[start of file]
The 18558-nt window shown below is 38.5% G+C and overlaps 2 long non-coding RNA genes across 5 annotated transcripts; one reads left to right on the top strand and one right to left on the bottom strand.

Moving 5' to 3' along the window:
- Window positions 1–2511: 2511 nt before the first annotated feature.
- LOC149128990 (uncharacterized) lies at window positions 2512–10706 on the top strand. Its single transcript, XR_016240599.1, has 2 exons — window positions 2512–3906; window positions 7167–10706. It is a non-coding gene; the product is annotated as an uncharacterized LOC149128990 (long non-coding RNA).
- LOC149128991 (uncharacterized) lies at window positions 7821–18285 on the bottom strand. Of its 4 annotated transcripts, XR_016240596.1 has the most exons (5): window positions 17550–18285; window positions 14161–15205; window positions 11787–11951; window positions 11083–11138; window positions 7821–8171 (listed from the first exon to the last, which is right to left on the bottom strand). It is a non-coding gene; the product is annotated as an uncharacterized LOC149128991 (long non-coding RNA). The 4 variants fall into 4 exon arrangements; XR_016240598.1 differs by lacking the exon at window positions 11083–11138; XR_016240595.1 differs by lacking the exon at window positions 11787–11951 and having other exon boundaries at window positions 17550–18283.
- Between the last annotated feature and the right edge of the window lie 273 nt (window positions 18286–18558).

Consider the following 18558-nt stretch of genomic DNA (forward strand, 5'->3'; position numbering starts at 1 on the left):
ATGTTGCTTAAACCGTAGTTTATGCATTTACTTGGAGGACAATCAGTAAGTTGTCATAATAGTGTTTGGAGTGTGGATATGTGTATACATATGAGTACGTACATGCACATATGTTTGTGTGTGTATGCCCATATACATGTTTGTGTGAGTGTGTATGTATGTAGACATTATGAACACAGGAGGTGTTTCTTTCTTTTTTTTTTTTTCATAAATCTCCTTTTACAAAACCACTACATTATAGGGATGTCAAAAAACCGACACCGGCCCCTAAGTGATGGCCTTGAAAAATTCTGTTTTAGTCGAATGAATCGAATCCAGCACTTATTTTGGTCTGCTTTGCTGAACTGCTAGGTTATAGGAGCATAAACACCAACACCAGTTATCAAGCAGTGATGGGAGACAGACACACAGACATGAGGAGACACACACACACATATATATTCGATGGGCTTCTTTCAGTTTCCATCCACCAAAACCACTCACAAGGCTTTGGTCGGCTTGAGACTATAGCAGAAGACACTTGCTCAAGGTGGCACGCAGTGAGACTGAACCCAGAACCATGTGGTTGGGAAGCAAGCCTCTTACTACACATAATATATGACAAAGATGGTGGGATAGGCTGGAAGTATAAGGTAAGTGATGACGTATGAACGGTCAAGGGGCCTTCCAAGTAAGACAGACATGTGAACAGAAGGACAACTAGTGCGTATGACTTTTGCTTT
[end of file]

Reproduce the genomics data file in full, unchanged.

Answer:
The 18558-nt window shown below is 38.5% G+C and overlaps 2 long non-coding RNA genes across 5 annotated transcripts; one reads left to right on the top strand and one right to left on the bottom strand.

Moving 5' to 3' along the window:
- Window positions 1–2511: 2511 nt before the first annotated feature.
- LOC149128990 (uncharacterized) lies at window positions 2512–10706 on the top strand. Its single transcript, XR_016240599.1, has 2 exons — window positions 2512–3906; window positions 7167–10706. It is a non-coding gene; the product is annotated as an uncharacterized LOC149128990 (long non-coding RNA).
- LOC149128991 (uncharacterized) lies at window positions 7821–18285 on the bottom strand. Of its 4 annotated transcripts, XR_016240596.1 has the most exons (5): window positions 17550–18285; window positions 14161–15205; window positions 11787–11951; window positions 11083–11138; window positions 7821–8171 (listed from the first exon to the last, which is right to left on the bottom strand). It is a non-coding gene; the product is annotated as an uncharacterized LOC149128991 (long non-coding RNA). The 4 variants fall into 4 exon arrangements; XR_016240598.1 differs by lacking the exon at window positions 11083–11138; XR_016240595.1 differs by lacking the exon at window positions 11787–11951 and having other exon boundaries at window positions 17550–18283.
- Between the last annotated feature and the right edge of the window lie 273 nt (window positions 18286–18558).

Consider the following 18558-nt stretch of genomic DNA (forward strand, 5'->3'; position numbering starts at 1 on the left):
ATGTTGCTTAAACCGTAGTTTATGCATTTACTTGGAGGACAATCAGTAAGTTGTCATAATAGTGTTTGGAGTGTGGATATGTGTATACATATGAGTACGTACATGCACATATGTTTGTGTGTGTATGCCCATATACATGTTTGTGTGAGTGTGTATGTATGTAGACATTATGAACACAGGAGGTGTTTCTTTCTTTTTTTTTTTTTCATAAATCTCCTTTTACAAAACCACTACATTATAGGGATGTCAAAAAACCGACACCGGCCCCTAAGTGATGGCCTTGAAAAATTCTGTTTTAGTCGAATGAATCGAATCCAGCACTTATTTTGGTCTGCTTTGCTGAACTGCTAGGTTATAGGAGCATAAACACCAACACCAGTTATCAAGCAGTGATGGGAGACAGACACACAGACATGAGGAGACACACACACACATATATATTCGATGGGCTTCTTTCAGTTTCCATCCACCAAAACCACTCACAAGGCTTTGGTCGGCTTGAGACTATAGCAGAAGACACTTGCTCAAGGTGGCACGCAGTGAGACTGAACCCAGAACCATGTGGTTGGGAAGCAAGCCTCTTACTACACATAATATATGACAAAGATGGTGGGATAGGCTGGAAGTATAAGGTAAGTGATGACGTATGAACGGTCAAGGGGCCTTCCAAGTAAGACAGACATGTGAACAGAAGGACAACTAGTGCGTATGACTTTTGCTTT